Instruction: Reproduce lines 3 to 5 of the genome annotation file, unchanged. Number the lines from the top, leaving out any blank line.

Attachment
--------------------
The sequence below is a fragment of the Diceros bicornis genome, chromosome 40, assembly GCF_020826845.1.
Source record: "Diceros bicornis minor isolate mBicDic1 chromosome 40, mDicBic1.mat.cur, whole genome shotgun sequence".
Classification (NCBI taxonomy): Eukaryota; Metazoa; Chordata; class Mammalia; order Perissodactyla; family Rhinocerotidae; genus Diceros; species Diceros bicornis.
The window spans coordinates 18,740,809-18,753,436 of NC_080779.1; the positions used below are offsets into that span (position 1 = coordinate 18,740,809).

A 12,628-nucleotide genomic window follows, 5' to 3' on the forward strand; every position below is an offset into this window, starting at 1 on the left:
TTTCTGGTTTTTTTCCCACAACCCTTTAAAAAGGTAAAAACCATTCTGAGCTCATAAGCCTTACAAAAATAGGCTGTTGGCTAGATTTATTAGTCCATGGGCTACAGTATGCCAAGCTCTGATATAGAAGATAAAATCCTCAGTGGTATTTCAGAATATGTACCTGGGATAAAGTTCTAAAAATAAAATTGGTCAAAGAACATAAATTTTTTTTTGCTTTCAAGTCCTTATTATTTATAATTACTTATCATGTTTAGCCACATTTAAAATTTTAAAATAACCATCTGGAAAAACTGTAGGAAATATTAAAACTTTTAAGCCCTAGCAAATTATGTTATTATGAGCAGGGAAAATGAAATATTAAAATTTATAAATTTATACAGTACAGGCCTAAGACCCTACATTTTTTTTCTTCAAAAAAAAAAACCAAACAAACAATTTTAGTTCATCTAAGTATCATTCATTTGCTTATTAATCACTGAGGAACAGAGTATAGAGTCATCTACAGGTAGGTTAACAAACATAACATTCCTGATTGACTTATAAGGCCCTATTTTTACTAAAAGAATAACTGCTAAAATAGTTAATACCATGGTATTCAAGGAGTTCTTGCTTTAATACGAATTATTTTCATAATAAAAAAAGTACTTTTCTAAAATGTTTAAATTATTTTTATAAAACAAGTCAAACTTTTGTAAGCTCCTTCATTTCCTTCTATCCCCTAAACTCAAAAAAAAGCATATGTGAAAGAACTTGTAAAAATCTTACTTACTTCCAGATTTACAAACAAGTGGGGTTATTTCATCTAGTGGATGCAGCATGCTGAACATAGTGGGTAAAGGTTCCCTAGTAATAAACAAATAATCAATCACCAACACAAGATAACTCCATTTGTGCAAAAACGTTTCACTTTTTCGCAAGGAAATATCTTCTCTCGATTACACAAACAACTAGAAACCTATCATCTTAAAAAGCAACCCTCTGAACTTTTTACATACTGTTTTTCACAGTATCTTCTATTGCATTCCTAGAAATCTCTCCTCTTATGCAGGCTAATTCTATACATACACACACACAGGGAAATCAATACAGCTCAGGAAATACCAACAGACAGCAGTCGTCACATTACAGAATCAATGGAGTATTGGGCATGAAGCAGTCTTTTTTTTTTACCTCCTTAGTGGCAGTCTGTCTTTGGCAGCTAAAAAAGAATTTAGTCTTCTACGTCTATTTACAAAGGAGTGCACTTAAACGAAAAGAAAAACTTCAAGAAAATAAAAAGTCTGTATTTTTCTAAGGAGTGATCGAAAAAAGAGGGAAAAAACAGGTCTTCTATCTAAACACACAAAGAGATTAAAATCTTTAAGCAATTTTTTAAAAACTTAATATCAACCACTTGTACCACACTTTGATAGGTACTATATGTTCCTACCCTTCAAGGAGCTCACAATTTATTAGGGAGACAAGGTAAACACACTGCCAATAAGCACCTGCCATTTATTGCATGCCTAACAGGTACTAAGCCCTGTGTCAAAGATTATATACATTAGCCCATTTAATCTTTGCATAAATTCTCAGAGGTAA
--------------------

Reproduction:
Classification (NCBI taxonomy): Eukaryota; Metazoa; Chordata; class Mammalia; order Perissodactyla; family Rhinocerotidae; genus Diceros; species Diceros bicornis.
The window spans coordinates 18,740,809-18,753,436 of NC_080779.1; the positions used below are offsets into that span (position 1 = coordinate 18,740,809).

A 12,628-nucleotide genomic window follows, 5' to 3' on the forward strand; every position below is an offset into this window, starting at 1 on the left: